T. Teich added that perhaps it is better not to use “modernization,” because this term has a specific definition in the MBTA and MassDOT capital investment processes.

A. McGahan stated that it seems like the consensus is to retain the existing programs and pursue more clarity about the new project types to be included under these programs. D. Mohler agreed.

D. Mohler asked whether the types of projects listed under Major Infrastructure are listed because staff wants to allocate certain amounts of funding to these types, or just to provide clarity on the kinds of projects that are considered Major Infrastructure. A. McGahan replied that this is up to the MPO and it was included to provide clarity on the kinds of projects that qualify as Major Infrastructure. A. McGahan added that staff still receives comments about interchange modernization despite the fact that the MPO’s current policy is to not put more than 50 percent of the MPO’s money into one project within a five-year time band, which is why this project type was included.

Tom O’Rourke (Three Rivers Interlocal Council) (Town of Norwood/Neponset Valley Chamber of Commerce) expressed discomfort with the existing policy because of the inability of interchange projects to qualify. A. McGahan noted that Charting Progress to 2040 was the first project that actually funded 75 percent of the projects that were included, due to the funding of lower cost projects. Previously, major projects were included but never funded.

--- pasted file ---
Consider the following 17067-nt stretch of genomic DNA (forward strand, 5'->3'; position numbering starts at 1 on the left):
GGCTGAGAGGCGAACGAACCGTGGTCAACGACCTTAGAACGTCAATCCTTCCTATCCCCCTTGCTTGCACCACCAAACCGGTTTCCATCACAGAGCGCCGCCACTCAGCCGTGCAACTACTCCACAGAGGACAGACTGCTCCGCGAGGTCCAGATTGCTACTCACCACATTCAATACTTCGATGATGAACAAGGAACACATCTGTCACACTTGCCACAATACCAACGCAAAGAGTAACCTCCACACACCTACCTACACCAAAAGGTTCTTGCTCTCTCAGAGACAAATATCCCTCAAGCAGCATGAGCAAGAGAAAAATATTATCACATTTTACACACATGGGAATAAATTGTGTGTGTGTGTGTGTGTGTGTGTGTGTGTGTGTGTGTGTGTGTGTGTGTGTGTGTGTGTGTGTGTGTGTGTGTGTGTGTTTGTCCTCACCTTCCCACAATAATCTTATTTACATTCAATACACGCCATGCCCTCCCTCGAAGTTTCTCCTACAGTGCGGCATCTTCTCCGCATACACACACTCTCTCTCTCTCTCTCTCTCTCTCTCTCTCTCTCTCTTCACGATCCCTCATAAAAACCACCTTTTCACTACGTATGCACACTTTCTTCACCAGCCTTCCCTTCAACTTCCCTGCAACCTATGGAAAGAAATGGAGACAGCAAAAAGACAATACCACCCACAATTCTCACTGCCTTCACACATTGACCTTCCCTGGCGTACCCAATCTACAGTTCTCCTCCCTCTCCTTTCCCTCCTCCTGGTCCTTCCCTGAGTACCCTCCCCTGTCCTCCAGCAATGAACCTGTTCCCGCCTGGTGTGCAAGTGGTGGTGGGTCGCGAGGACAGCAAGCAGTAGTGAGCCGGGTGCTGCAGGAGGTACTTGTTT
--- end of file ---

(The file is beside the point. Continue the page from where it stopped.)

D. Mohler stated that T. O’Rourke’s point is that, depending on the financial outlook for the LRTP, retaining this policy necessarily excludes some projects that some members think should be funded.

T. Teich stressed that the existing policy came out of a robust public process for Charting Progress to 2040 in which members of the public expressed a desire for the MPO to withhold some of its funding on one or two major highway projects and should not be discarded without considering public perspective. T. Teich noted that the funding allocations for the other projects are goals, and this policy could perhaps be more of a goal that did not preclude discussion of higher cost projects.

13.FFYs 2020–24 TIP: First-Tier List and TIP Development Updates—Matt Genova, MPO Staff

Documents posted to the MPO meeting calendar

1.    FFYs 2020–24 TIP Development: Project Score Changes from FFY 2018 to FFY 2019

2.    FFYs 2020–24 TIP Development: Revised Project Evaluation Results (With Proponent Feedback) and First-Tier List

Since the presentation of initial project evaluation scores, eight projects have had their scores revised. All revised scores resulted in an increased score. The following projects increased in score: